I recently chatted with a young ad executive, Geno Schellenberger, for his Breaking & Entering podcast. He’s impressively enterprising, setting up his own podcast to help peers also trying to break into the advertising industry. Though Geno’s interest is in the advertising world, many of the principles we discussed have broader application. So, I extracted 3 practical tips for young people entering the workplace.
1. Empower yourself early in your career.
Heading to an interview and feeling nervous? Remember, you’re not just being interviewed; you are also interviewing the company to ensure it’s a good fit.
- Is this a place that is worthy of your time, where you will spend more hours than anywhere else in your life?
- Can you see yourself thriving here?
- What are your leader’s principles, and what do they prioritize?
- What can you learn about the company’s culture?
Get intentional about how you collect this information. If you ask a general question, you’ll get a general answer. Pose an expected question, and you’ll receive an expected response. Instead, here are some questions you might ask to really understand the hiring manager and culture of the place:
- When’s the last time you got your key leaders together? What did you do and talk about?
- How often do you hold an all-hands meeting?
- When was the last time someone came to you, who was struggling?
- Can you give me an example of something you recently orchestrated to delight your teams?
If they offer inspiring answers, delivered with great care and enthusiasm, you’ve found a great spot. If they can’t think of tangible examples, consider it a warning flag. If they stare at you blankly… well, you know.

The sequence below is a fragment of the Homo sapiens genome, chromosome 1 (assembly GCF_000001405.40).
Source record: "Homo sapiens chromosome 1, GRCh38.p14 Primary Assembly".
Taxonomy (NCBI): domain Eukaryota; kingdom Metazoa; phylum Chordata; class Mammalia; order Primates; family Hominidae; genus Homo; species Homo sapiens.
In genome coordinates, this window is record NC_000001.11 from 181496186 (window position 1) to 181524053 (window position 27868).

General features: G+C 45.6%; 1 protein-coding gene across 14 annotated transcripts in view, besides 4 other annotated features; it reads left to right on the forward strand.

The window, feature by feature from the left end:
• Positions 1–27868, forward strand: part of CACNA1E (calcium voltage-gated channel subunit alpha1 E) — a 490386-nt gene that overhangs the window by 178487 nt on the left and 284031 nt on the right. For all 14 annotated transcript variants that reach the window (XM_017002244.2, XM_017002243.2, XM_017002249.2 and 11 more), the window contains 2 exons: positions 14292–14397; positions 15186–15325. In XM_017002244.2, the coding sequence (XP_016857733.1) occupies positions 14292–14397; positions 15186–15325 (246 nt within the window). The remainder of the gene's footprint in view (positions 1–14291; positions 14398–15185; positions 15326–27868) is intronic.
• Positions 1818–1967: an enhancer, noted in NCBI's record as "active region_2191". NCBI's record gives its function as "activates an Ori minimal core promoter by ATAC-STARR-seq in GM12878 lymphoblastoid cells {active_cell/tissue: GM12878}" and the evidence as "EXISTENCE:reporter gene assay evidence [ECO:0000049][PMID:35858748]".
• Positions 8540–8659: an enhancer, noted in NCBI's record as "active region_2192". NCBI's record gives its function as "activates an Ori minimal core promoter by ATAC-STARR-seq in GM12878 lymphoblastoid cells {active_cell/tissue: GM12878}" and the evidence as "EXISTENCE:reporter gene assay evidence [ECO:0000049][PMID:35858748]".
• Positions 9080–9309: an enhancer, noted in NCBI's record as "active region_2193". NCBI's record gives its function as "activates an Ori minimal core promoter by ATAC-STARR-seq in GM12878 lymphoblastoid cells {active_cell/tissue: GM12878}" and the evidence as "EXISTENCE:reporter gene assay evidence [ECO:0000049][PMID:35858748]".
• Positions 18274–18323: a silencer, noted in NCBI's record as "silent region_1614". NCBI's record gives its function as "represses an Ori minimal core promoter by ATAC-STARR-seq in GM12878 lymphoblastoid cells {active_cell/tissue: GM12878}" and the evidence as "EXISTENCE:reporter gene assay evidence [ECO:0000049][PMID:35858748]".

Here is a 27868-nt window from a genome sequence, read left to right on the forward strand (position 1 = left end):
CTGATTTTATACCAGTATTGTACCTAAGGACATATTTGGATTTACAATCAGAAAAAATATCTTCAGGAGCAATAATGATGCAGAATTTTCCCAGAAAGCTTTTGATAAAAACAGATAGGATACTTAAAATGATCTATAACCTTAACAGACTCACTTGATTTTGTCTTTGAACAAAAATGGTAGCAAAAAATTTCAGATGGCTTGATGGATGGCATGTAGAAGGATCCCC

2. Everyone at every level has the opportunity to demonstrate leadership daily.
Even if you don’t manage people, you will find yourself managing processes, systems, and client expectations. So, early in your career, clearly define how you want to operate. This is about about leading yourself with intention.
- WHO are you? How will you introduce yourself? There’s power to specificity and clarity, both for yourself and for those you work with.
- WHAT is your role? How is it defined, and what will you make of it? Your boss may not agree, but you can at least try to stretch the definition to what you’d most like it to be.
- HOW do you want to bring the best of who you are to work every day?
3. Learn to persevere and persist through the tough moments.
I love young people, especially the curious and passionate ones! So I say this with no disrespect: I noticed that young people today tend to jump from one job to another very quickly. Now let me start with a caveat: if you’re not treated well or don’t feel you’re learning, you should remove yourself, and place yourself where you can do both.
That said, there’s value to not running away from hardship. There’s so much richness to be learned when we’re willing to dive in deep and deal with experiences that are uncomfortable. You see, the world is not necessarily just. But looking at those around us with generosity of spirit, we can recognize that most people are trying to do the best they can.
So young people, If you can power through hardship, you’re going to learn so much more! Discover what maturity and wisdom you can gain when you come out the other side, and you will catch a glimpse of your best, future self.
I hope you find these 3 practical tips for young people entering the workplace helpful. Do you have any of your own to add? I’d love to hear them!
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